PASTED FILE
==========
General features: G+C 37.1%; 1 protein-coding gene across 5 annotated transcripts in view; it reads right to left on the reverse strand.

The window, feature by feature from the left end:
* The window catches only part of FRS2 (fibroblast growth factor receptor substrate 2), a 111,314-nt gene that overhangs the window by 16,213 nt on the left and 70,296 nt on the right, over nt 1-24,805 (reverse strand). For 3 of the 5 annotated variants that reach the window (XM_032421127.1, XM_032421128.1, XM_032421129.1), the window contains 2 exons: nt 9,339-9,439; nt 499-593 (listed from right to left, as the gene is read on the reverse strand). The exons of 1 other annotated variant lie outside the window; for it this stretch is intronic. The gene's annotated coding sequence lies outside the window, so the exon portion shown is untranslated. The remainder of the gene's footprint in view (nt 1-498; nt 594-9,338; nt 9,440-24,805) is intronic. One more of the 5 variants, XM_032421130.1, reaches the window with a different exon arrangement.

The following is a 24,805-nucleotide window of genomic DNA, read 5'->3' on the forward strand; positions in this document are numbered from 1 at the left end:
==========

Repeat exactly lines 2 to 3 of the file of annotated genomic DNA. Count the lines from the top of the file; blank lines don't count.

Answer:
The window, feature by feature from the left end:
* The window catches only part of FRS2 (fibroblast growth factor receptor substrate 2), a 111,314-nt gene that overhangs the window by 16,213 nt on the left and 70,296 nt on the right, over nt 1-24,805 (reverse strand). For 3 of the 5 annotated variants that reach the window (XM_032421127.1, XM_032421128.1, XM_032421129.1), the window contains 2 exons: nt 9,339-9,439; nt 499-593 (listed from right to left, as the gene is read on the reverse strand). The exons of 1 other annotated variant lie outside the window; for it this stretch is intronic. The gene's annotated coding sequence lies outside the window, so the exon portion shown is untranslated. The remainder of the gene's footprint in view (nt 1-498; nt 594-9,338; nt 9,440-24,805) is intronic. One more of the 5 variants, XM_032421130.1, reaches the window with a different exon arrangement.